• Canola
  • Vegetable
  • Coconut
  • Olive
  • Avocado
  • Sesame
  • Peanut

When picking a base cooking oil, consider how you’ll use it and what foods you’ll cook with it. You can use a neutral oil like canola or vegetable oil, or something with a specific flavor, like sesame or peanut oil. It all depends on your flavor preferences and the dishes you plan on cooking.

Additionally, oils have different consistencies at room temperature, so consider how you’ll be storing the oil.

If you’re looking for an oil that can be used in a stir fry as well as a pie crust, coconut oil is a great option—it adds great flavor to veggies and remains solid enough at room temperature to hold up as a pie crust.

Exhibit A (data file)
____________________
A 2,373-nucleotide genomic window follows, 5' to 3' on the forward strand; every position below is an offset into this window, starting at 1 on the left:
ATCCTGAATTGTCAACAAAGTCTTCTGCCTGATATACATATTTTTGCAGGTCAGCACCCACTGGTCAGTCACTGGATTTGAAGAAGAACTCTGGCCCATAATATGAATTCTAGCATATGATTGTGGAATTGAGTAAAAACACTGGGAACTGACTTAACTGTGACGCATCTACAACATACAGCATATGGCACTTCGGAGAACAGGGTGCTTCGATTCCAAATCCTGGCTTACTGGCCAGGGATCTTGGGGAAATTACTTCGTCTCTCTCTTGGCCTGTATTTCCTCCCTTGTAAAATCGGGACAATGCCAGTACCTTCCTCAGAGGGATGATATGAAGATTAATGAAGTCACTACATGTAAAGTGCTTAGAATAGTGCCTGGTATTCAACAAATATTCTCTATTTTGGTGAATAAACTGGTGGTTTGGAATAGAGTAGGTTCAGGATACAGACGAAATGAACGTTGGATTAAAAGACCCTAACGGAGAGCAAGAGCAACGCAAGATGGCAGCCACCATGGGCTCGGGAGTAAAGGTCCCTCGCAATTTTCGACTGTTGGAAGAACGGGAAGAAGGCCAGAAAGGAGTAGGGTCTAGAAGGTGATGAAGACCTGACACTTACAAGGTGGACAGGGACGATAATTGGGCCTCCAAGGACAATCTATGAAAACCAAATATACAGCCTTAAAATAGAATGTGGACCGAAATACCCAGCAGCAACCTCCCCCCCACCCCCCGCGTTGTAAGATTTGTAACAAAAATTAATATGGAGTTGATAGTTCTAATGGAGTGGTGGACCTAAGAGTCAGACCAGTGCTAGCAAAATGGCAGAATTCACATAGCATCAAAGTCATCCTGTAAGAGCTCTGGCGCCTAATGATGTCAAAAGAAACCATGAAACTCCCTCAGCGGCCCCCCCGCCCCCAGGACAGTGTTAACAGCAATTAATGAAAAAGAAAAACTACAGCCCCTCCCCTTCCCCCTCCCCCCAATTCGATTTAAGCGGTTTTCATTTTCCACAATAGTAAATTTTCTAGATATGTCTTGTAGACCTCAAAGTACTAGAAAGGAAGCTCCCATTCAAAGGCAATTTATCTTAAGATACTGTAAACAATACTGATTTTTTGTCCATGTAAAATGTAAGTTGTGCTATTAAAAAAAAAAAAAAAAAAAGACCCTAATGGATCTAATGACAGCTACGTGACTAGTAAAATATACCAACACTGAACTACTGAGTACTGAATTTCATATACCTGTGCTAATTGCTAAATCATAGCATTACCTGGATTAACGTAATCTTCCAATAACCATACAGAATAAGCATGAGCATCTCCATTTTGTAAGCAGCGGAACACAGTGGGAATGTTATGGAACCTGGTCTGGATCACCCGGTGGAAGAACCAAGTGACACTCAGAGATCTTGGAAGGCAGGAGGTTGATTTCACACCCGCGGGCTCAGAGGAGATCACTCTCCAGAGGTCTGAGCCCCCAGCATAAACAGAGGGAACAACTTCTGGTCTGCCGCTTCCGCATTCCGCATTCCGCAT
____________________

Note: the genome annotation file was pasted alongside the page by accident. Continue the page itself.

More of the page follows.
Vegetable and canola oil are great options if you want something with a mild flavor. They are also versatile and work with most recipes that call for oil.

For something a little more robust in flavor, infuse olive or avocado oil with cannabis. Both stand up well to the cannabis flavor and can be stored in your pantry.

Recipe for cannabis cooking oil

Materials

  • Baking sheet
  • Parchment paper
  • Oven
  • Saucepan, stock pot, d ouble-boiler, or slow cooker
  • Mesh strainer or cheesecloth
  • Container for cannabis oil
  • Cannabis grinder (optional)

Ingredients

  • 1 cup cooking oil of your choice
  • 1 cup (7-10 grams) of ground cannabis, decarboxylated

When making cannabis cooking oil, we recommend a 1:1 ratio of cannabis to oil. If you want milder effects, use less cannabis.

Directions